Ethan Skemp (eskemp) wrote in whitewolf_lj,
Ethan Skemp

Behind the Lines: Storytelling in 3K or Less (#33)

There's the severed leg of a dead calf in the back of my pickup that isn't getting any fresher, so I'll make it pretty short this week. Hope you'll forgive me. No, seriously. This is the sort of thing you can't make up.

Or, well, you can. And if you want to be at all memorable when you're writing game fiction, you should. There are a number of little tricks to making fiction work, and one of them is including the occasional improbable but not impossible detail that expresses how random real life is. (The calf leg's real, though. Honest.)

Why do we care about fiction in a game work in the first place, though? Some critics are inclined to say that anything that isn't a direct rule or completely "factual" setting detail is useless. They don't like fiction; sometimes they don't even like art. That's fine. Thing is, other people do. In fact, I'm inclined to say that fiction and art are not only what put us on the map way back when, our success influenced the rest of the hobby to no small degree.

Now, I'm not going to go out on a limb and talk about game fiction as literature. That's a little egotistical, though I'm always grateful for the authors who seriously study what gives fiction literary merit and attempt to put those principles to use. Most people won't have their lives changed by a full-page fiction the same way that you might get your headspace redefined by Kerouac or Austen or even a really eye-opening read of Shakespeare. But that doesn't mean that game fiction is worthless. It's definitely worth it overall. Because fiction does two things effectively: it provides immersion, and it serves as an example of play.

Immersion I don't need to talk about too much, I think. This is the binary "it either works for you or it doesn't" aspect, and it's kind of subjective. Some people really find well-done fiction to be a quick way to escape into the World of Darkness without having to get the gang together. Others can't stand the stuff, but so it goes. Generally speaking, though, good game fiction gives you a sense of being in the same room as something going on in the World of Darkness, being right there. And love it or hate it, we can't deny that it's worked out really well for us overall.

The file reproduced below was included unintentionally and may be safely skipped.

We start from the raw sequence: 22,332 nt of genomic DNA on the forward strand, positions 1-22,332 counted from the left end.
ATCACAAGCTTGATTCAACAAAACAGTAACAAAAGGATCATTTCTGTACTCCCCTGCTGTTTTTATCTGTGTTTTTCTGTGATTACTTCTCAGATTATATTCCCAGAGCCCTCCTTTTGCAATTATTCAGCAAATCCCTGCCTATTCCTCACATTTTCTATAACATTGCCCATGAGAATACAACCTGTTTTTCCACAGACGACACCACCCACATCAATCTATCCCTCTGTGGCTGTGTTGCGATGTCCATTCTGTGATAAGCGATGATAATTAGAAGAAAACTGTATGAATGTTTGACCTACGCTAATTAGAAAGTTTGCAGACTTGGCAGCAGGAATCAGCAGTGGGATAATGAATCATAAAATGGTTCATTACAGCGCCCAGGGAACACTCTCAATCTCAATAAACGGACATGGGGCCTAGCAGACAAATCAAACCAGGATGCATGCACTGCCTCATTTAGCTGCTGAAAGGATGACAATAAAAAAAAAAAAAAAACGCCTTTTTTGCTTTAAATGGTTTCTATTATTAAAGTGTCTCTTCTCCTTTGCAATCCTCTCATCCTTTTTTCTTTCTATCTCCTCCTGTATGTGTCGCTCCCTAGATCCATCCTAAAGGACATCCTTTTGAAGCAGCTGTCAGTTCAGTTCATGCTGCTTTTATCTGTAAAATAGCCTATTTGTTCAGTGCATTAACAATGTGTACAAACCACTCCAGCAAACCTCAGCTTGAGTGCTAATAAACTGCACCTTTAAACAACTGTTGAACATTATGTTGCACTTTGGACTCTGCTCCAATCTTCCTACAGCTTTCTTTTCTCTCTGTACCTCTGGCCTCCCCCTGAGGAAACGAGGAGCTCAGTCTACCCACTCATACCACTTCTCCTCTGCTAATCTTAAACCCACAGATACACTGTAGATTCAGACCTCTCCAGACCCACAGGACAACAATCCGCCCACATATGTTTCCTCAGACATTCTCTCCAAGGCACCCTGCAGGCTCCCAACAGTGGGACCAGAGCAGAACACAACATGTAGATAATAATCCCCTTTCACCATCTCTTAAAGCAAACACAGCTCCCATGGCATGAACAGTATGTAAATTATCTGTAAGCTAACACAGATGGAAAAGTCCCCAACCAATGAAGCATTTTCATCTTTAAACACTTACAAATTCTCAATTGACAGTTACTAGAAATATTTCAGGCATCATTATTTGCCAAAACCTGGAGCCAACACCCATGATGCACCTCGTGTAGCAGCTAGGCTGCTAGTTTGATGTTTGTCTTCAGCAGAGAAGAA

The example of play, though: that's fiction as instructor. Each bit of game fiction should describe something that could happen in the context of the setting. It's illustrative, showing you how a story might go. "What Alec Bourbon Said," the opening fiction of Changeling: The Lost, is a good example. It's not just an immersive bit of work, it's a story that shows you how a changeling might be seen by local mortals, how two changelings might interact with one another, why promises are important, and even one example of some of the outright weirdness that is particualr to that game line. (I won't spoil it if you haven't read it, though I gotta ask why not?) The elements there are all essesntially plot hooks, in their way, but they're also intended to show you how your game might go. What you could maybe expect. And yes, there's even a couple of those improbable details that I talked about earlier, like the cat's name.

Games need examples of play. In some cases that may mean showing you how the dice roll and mechanics work. In others, it might show you how roleplaying itself works out. I can honestly say that I learned a lot about roleplaying reading about the fate of Black Dougal way back in the red-box set of D&D. (The moral of that particular story is that when you die, your friends are equally likely to give you last rites or empty your backpack so they can use it to carry more treasure.) 

Fiction is one of the ways of answering the question "What do I do with this game?" When you couple the ability to get an example of play with the shot at immersing your reader in the setting, you have a pretty strong tool there. Sometimes a piece may lean more toward immersion and less toward showing you something. Sometimes it might be the other way around. Things vary by author, of course. But every piece, if it's doing its job, should instruct you a little. Maybe it shows you what it feels like to invoke one of your dread supernatural powers. Maybe it shows you a cautionary tale of how your relationships might take an ugly twist. Maybe it shows you what vampires do for fun with babies. (Damnation City, I'm looking at you!) It doesn't provide rulings — that's for the actual, not-so-fictional text to do. It provides examples. And that's a handy thing to have.

Agree with my reasoning for the inclusion of fiction? Disagree? Have a favorite piece? Fire away. Always happy to hear feedback — once I've gotten that severed leg out of my life.
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